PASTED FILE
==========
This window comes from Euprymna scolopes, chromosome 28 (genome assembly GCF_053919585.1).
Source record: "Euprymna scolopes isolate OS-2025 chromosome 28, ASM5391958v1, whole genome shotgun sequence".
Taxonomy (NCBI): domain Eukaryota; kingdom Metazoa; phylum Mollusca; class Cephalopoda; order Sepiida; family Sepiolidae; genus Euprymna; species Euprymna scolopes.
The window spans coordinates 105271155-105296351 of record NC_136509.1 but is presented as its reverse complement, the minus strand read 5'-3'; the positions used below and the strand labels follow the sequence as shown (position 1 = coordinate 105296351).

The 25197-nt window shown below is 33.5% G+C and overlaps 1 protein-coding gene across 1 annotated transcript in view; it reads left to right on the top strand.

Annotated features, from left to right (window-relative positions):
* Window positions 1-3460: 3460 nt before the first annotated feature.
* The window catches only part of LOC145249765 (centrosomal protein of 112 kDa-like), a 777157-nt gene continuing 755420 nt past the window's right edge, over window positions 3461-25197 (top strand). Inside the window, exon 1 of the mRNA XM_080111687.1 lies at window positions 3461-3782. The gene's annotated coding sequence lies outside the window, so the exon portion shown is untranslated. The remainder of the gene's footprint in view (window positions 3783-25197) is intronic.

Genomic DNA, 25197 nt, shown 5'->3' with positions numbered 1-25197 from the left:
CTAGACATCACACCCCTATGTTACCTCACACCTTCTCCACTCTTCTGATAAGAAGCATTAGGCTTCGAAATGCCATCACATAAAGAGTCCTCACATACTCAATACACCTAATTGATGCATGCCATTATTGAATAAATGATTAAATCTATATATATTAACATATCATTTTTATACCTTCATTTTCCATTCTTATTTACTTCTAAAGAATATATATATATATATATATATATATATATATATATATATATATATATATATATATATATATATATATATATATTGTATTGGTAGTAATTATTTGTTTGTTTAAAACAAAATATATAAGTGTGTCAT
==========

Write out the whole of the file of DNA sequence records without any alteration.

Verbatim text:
This window comes from Euprymna scolopes, chromosome 28 (genome assembly GCF_053919585.1).
Source record: "Euprymna scolopes isolate OS-2025 chromosome 28, ASM5391958v1, whole genome shotgun sequence".
Taxonomy (NCBI): domain Eukaryota; kingdom Metazoa; phylum Mollusca; class Cephalopoda; order Sepiida; family Sepiolidae; genus Euprymna; species Euprymna scolopes.
The window spans coordinates 105271155-105296351 of record NC_136509.1 but is presented as its reverse complement, the minus strand read 5'-3'; the positions used below and the strand labels follow the sequence as shown (position 1 = coordinate 105296351).

The 25197-nt window shown below is 33.5% G+C and overlaps 1 protein-coding gene across 1 annotated transcript in view; it reads left to right on the top strand.

Annotated features, from left to right (window-relative positions):
* Window positions 1-3460: 3460 nt before the first annotated feature.
* The window catches only part of LOC145249765 (centrosomal protein of 112 kDa-like), a 777157-nt gene continuing 755420 nt past the window's right edge, over window positions 3461-25197 (top strand). Inside the window, exon 1 of the mRNA XM_080111687.1 lies at window positions 3461-3782. The gene's annotated coding sequence lies outside the window, so the exon portion shown is untranslated. The remainder of the gene's footprint in view (window positions 3783-25197) is intronic.

Genomic DNA, 25197 nt, shown 5'->3' with positions numbered 1-25197 from the left:
CTAGACATCACACCCCTATGTTACCTCACACCTTCTCCACTCTTCTGATAAGAAGCATTAGGCTTCGAAATGCCATCACATAAAGAGTCCTCACATACTCAATACACCTAATTGATGCATGCCATTATTGAATAAATGATTAAATCTATATATATTAACATATCATTTTTATACCTTCATTTTCCATTCTTATTTACTTCTAAAGAATATATATATATATATATATATATATATATATATATATATATATATATATATATATATATATATATATATATATTGTATTGGTAGTAATTATTTGTTTGTTTAAAACAAAATATATAAGTGTGTCAT